For a first-time visitor, an orientation ride on the “hop on-hop off” Eureka Springs Transit is a must. Ride the four different routes for an overview of Eureka Springs. It’s as much a local public transportation staple as tourist aid, taking passengers almost anywhere in, and out of, town. Its price is more than reasonable at $6 a day for unlimited time and distance. You’ll rub shoulders with local residents toting grocery bags, and others on their way to work or heading home after a long day.

The varied routes are perfect for exploring at your own pace, and it certainly beats walking up and down steep hills on foot, or trudging long distances in unfamiliar territory.

Drivers are helpful and knowledgeable, even willing to “bend” the schedule a bit so a rider can hop off and grab a free paper, or snap a cell phone photo of a giant sculpture from just the right angle! Stops are plentiful along each route and trams run every 20 to 30 minutes all day long, so there’s ample time to explore a site — or several — should you choose to do so.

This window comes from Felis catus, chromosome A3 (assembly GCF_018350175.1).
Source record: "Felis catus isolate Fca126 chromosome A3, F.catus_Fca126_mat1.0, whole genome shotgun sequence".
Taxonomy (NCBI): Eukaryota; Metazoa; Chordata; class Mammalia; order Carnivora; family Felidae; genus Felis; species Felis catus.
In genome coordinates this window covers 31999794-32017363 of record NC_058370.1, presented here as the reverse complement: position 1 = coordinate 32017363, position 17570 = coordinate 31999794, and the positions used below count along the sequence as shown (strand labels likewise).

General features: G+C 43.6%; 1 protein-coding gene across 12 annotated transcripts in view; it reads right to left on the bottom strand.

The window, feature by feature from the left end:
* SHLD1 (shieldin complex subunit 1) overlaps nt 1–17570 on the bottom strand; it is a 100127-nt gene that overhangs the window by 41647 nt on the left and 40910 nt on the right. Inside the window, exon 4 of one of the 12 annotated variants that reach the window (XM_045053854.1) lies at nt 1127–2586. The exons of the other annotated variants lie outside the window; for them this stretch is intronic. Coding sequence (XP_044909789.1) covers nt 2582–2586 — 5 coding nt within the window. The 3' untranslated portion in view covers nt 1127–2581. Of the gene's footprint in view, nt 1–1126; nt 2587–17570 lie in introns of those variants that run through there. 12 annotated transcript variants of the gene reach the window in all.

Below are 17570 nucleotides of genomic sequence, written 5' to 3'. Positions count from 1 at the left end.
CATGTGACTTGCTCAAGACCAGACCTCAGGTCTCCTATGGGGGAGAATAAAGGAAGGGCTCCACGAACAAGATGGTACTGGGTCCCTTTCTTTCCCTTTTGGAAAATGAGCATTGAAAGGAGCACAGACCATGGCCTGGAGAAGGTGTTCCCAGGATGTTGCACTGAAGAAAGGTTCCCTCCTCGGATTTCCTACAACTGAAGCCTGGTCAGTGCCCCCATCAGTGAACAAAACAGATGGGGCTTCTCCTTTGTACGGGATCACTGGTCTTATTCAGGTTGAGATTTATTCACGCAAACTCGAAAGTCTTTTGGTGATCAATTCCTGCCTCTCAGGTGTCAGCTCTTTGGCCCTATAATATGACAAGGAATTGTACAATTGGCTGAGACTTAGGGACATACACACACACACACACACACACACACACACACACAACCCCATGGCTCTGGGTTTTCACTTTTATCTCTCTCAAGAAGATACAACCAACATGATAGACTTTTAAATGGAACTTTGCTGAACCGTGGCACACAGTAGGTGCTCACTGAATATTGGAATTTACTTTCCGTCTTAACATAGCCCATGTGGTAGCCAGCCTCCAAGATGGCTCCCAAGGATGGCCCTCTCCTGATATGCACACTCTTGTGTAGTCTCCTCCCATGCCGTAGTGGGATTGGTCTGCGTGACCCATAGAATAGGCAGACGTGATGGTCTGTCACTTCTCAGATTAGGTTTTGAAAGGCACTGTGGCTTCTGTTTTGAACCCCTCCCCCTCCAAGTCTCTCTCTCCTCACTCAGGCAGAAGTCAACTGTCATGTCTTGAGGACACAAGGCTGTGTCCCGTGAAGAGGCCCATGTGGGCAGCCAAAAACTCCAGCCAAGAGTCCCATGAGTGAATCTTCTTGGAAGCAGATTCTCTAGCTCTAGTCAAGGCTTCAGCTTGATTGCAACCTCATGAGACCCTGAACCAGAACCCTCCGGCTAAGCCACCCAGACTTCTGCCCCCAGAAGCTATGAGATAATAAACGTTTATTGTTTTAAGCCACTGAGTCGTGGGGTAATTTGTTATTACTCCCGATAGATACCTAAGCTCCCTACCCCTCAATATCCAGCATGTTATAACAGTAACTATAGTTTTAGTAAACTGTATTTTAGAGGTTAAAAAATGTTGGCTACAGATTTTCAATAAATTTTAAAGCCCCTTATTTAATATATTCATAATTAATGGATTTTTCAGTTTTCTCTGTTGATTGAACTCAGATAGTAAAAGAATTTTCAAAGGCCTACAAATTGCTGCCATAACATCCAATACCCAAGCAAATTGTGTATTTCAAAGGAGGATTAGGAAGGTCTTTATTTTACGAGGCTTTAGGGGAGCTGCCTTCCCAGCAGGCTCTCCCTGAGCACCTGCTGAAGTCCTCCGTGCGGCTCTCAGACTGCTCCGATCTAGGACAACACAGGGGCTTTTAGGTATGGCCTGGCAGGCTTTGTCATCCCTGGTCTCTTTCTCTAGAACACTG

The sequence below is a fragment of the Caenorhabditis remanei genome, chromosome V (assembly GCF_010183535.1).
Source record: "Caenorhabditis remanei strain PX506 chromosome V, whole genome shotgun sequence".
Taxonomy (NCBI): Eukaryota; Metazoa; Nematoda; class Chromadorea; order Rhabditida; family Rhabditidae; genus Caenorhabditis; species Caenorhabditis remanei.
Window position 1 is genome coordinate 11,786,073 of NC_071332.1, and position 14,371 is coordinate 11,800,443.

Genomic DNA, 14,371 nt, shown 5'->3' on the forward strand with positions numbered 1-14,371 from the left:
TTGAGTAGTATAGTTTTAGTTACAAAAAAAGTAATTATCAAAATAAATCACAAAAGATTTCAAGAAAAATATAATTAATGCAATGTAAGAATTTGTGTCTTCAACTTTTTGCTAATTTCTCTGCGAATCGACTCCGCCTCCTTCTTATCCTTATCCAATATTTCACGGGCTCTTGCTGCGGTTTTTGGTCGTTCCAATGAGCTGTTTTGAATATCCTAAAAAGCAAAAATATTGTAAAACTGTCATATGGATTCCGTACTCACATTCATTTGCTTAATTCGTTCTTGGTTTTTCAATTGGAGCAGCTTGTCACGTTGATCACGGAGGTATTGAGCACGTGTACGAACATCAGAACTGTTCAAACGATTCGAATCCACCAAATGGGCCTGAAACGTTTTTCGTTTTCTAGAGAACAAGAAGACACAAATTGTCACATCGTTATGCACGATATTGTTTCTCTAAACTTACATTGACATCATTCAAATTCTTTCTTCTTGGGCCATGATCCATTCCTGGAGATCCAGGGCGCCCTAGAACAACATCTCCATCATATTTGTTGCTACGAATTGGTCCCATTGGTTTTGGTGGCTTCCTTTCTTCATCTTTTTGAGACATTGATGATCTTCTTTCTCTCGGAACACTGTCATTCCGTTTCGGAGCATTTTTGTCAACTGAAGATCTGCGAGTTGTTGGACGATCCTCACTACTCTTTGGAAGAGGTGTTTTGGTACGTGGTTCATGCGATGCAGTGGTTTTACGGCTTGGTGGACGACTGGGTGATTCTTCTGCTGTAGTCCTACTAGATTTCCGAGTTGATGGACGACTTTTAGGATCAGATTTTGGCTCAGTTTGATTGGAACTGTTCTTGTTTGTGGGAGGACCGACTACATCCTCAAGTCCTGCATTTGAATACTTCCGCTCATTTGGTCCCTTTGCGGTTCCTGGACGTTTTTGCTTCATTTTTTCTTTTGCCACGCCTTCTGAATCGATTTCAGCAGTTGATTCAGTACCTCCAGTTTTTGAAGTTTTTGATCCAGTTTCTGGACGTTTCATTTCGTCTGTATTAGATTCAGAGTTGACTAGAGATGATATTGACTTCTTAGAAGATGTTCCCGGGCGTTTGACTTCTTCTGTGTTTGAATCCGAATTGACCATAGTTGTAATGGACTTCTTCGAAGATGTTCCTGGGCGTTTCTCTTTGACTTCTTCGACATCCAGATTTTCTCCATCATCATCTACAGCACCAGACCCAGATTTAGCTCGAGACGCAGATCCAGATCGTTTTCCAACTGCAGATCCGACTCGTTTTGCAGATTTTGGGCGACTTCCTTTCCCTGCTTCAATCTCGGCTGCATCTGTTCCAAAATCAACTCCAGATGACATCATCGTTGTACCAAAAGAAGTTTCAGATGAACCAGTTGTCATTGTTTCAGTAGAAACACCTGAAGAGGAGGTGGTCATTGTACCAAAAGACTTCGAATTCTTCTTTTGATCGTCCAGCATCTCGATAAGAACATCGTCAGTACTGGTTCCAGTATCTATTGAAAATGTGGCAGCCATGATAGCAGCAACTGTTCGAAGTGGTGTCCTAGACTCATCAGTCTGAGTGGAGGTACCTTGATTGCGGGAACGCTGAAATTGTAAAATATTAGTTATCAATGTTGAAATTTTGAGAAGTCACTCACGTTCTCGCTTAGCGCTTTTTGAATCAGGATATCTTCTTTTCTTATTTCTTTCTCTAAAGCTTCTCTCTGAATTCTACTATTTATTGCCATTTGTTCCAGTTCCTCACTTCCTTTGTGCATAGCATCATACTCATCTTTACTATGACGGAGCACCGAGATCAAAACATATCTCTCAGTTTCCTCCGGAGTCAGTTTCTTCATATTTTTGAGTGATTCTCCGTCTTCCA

We drove to Eureka Springs — it’s a pleasant four hour trip from our home. We traveled through pretty country on curving two-lane state highways. But, once there, we parked the car and rode the tram. It brought us to Thorncrown Chapel, where we were entranced with the architecture and the story of this inspiring place. The soaring wood and glass structure is perfectly integrated with its natural surroundings. The tram also brought us to the famed Passion Play site, with its recreated ancient Jerusalem stageset and other themed attractions. The 65-foot high Christ of the Ozarks statue, reminiscent of similar works in Rio de Janeiro, Lisbon and Havana, towers above the surrounding forest, but is perhaps more impressive from a distance than it is up close.